Wednesday, July 1, 2015
Where do you get your news?
Digital changes to our daily news sources
“Well, what shall I talk about? I ain’t got anything funny to say.
All I know is what I read in the newspapers.”
This famous statement by renowned American humorist Will Rogers was originally used during his appearances in Ziegfeld’s Midnight Frolic shows in 1915. One hundred years later, it still rings true for many of us today. We get meaningful news from newspapers.
The times however are changing. Our news today comes from many sources, including radio, television and the Internet’s social media. All of which are (presumably) more attractive to today’s on-the-go generation. It’s sad but true that hold-in-your-hand newspapers are a dying breed of communication.
It was shocking to me when The Oregonian ceased a daily publication in 2013 and went mostly digital. Today, one can pay for unlimited (7 days a week) access to the Oregonian Digital Newspaper with apps from a tablet, smart phone or computer. Twice a week, a print edition is delivered and sold on the newsstand.
Recently, the Eugene Register Guard newspaper announced that the family-owned paper’s new publisher was not a family member. They were proudly heralding a new era of digital change to become “more than a newspaper.” With that thought in mind, one has to wonder how long before they quit printing.
This is not good news for us real newspaper junkies. I subscribe to both the RG and the CG Sentinel and used to buy the Sunday Oregonian. I wake up to radio news, read the daily Internet news and watch two different news channels at night. I like to know what’s going on in the rest of the world as well as Lane Co.
It’s because of the Internet’s Yahoo! that I discovered Katie ‘s FYI. Former news anchor and daytime TV star Katie Couric is now Yahoo’s Global News Anchor. I was never a big fan of hers so frankly, I ignored her Internet presence until last Dec. Then, I stumbled across her report on falling oil prices. In a segment that she calls, “Now I get it,” she explained (in words that I could understand) the oil crisis situation.
Suddenly, I was a fan. I signed up at http://katiecouric.com/katies-fyi/
to receive her daily reports. Turns out that I like her news choices as much as I did her commentaries. Now, every morning, a variety of important and interesting news gets delivered to my email inbox. They range from breaking hard news to whimsically articles that make me think.
In January, the first headline that grabbed my attention was: “Unlock your creativity this year: Get bored, early and often.” The author was a mother with a colicky baby. But it wasn’t a sweet mother-child relationship study. Instead, this working mom had to turn off her iPhone while walking her baby. She was bored. Eventually she discovered that this mindless activity of walking and thinking paid great dividends in productive thinking. Imagine that!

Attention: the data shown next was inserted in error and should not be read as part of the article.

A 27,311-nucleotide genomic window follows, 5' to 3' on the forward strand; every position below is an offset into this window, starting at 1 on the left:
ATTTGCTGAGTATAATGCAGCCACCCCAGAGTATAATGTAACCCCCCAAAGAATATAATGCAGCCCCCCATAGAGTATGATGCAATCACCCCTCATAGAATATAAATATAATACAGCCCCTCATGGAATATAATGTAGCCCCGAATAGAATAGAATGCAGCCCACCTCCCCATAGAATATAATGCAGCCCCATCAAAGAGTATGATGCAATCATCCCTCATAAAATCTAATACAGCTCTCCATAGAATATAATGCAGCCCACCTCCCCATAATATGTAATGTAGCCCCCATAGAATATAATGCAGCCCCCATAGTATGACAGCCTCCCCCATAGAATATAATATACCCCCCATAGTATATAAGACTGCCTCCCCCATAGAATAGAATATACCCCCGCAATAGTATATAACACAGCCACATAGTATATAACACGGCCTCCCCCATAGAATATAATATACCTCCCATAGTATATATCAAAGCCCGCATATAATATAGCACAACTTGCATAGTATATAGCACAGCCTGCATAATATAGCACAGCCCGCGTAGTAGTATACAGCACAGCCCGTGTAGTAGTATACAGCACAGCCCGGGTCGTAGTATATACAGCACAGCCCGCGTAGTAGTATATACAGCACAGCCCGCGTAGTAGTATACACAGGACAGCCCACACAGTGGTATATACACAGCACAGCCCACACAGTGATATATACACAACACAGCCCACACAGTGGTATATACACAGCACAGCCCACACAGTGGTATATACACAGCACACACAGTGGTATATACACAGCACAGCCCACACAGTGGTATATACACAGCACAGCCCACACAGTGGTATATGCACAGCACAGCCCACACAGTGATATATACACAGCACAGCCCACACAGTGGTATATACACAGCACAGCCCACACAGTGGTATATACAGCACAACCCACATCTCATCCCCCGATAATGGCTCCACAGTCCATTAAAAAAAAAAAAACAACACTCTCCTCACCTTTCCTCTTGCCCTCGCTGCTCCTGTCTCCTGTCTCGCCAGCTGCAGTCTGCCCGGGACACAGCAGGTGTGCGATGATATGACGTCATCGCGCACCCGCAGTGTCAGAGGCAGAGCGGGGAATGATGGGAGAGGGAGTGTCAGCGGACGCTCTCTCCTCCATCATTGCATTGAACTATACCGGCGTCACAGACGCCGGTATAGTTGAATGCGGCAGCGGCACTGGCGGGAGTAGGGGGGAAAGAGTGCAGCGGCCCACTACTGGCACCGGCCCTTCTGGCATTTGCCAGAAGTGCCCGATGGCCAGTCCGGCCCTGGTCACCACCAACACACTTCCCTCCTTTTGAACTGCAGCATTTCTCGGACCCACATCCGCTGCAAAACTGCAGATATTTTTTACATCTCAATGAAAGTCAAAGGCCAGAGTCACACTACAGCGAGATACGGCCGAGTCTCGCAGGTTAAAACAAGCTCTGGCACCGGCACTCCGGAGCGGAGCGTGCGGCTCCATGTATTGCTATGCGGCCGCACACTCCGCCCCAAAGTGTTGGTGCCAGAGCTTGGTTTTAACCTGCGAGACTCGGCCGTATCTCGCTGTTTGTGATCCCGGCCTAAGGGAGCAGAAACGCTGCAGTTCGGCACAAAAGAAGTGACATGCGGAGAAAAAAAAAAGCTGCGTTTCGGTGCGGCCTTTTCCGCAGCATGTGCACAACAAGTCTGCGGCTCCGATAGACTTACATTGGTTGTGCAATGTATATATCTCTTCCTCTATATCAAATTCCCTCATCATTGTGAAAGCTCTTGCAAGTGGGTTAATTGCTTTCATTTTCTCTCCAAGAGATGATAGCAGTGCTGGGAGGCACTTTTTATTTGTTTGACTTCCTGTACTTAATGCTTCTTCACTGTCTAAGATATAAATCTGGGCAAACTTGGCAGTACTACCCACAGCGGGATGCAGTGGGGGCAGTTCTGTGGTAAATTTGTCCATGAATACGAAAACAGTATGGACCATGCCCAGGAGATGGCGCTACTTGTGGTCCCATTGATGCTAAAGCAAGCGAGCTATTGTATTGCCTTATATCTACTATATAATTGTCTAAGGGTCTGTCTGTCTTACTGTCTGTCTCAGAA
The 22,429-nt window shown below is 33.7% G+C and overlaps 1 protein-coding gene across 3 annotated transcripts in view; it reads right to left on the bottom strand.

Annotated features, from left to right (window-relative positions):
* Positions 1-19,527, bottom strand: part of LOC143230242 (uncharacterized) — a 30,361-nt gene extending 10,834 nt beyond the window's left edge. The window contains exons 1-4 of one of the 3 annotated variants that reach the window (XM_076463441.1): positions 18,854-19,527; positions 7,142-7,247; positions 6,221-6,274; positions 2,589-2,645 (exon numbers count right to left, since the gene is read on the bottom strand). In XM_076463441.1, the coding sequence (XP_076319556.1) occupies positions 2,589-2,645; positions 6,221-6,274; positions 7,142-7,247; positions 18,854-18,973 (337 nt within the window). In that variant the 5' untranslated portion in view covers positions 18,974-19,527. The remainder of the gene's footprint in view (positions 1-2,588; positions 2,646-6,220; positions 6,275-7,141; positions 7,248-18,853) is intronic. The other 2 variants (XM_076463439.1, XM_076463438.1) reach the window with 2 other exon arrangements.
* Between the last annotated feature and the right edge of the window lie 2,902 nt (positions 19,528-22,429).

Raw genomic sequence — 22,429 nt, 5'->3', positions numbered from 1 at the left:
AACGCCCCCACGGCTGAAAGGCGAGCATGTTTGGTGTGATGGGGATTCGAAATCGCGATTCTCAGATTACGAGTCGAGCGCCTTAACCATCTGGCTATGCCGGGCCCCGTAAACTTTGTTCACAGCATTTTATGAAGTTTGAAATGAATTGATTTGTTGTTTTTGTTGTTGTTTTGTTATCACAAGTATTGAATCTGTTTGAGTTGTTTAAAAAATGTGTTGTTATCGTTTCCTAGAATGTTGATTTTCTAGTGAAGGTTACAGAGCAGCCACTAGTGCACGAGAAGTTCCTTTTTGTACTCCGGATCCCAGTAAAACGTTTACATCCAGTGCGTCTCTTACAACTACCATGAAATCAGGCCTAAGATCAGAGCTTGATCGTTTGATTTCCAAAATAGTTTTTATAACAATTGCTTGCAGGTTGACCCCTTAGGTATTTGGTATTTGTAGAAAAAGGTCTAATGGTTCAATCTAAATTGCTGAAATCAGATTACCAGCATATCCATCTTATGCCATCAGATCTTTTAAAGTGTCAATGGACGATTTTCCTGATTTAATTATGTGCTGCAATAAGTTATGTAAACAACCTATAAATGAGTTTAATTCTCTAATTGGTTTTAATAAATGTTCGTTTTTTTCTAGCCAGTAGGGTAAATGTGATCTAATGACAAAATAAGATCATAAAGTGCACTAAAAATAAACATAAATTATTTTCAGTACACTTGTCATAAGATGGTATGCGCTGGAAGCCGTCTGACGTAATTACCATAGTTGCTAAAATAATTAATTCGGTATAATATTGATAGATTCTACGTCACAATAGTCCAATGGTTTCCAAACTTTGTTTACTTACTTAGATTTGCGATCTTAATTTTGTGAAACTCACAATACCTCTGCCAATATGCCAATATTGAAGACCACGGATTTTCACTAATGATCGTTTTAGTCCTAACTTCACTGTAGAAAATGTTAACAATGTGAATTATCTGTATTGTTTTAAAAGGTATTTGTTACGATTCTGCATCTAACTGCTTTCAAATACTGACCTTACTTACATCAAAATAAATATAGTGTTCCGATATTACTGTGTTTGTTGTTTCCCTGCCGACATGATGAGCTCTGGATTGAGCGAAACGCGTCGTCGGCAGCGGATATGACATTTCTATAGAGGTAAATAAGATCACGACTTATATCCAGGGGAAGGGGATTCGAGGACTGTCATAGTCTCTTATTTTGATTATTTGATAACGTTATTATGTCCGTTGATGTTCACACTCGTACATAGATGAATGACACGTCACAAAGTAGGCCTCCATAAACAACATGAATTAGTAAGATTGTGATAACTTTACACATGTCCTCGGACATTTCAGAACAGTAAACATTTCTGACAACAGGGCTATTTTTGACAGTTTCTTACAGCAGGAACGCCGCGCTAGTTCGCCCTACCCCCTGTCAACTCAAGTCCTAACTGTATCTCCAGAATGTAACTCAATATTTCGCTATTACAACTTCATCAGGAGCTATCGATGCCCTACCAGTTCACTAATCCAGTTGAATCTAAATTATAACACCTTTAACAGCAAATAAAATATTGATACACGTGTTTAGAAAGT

In March, thanks to Katie, I watched a fascinating video on a very timely subject: “Cancer’s Most Controversial Surgery.” Can you guess which one it is? Breast cancer. Today about 60 percent of women diagnosed with early-stage breast cancer choose lumpectomy surgery followed by radiation instead of a complete mastectomy. Once this was not a choice. Now it is.
In May I read a fascinating piece about an outspoken Iraqi parliamentarian taking a brave stand against ISIS. We don’t hear much about how ordinary people in Iraq feel about this scourge. Certainly not if the person is an unveiled woman, who believes in democracy! But there is such a woman and her name is Vian Dakhil. She cares about all the people in her country and is working politically to save the endangered Yazidi religious and ethnic minority. Her story gave me hope. It was published in “Fast Company.”
Other headlines have included “Who decides where autistic adults live?” “Can one man end the global drug war?” “Will Cleveland’s police reform offer blueprint for other cities?” “Why cursive mattered.” And “The real reason you have a terrible memory.” There’s something for everyone. Check it out.
Thanks to Katie my horizons are stretched in different ways every day. I need that. Otherwise I might get lazy and settle for being spoon fed whatever pops up on my screen i.e. the latest UFO sighting or Kardashion fashion statement. Even worse, I could become depressed over the depravity of this world—murders, molestations, global warming, genocide, terrorism and more. No, I need a balanced look at the world and Katie’s FYI provides it.
Locally, “Around the Grove,” is a new weekly resource for events that are happening here in Cottage Grove. Its goal is to encourage community participation. This enews made its debut a few months ago and is an additional resource to the Chamber of Commerce, radio station KNND or the Sentinel.
ATG is a nice addition to the mix with a laid out calendar of events that I find easy to read and mark on my own calendar. Although it’s technically not a news sources, I always learn something. For instance: Do you know what the networking acronym TEAM means? “Together Everyone Achieves More.” A worthy community goal.
KNND calendar coordinator Cindy Weeldreyer is the editor of ATG. If you’re interested in getting on the weekly email list or would like to submit an item for the weekly calendar, send an email to firstname.lastname@example.org or drop it off at radio station KNND, 321 Main St.
Yep. Times have changed. I do wonder what Will Rogers would say about all these new-fangled options. But he was a simple guy. He’d probably still be funny and find a newspaper to read.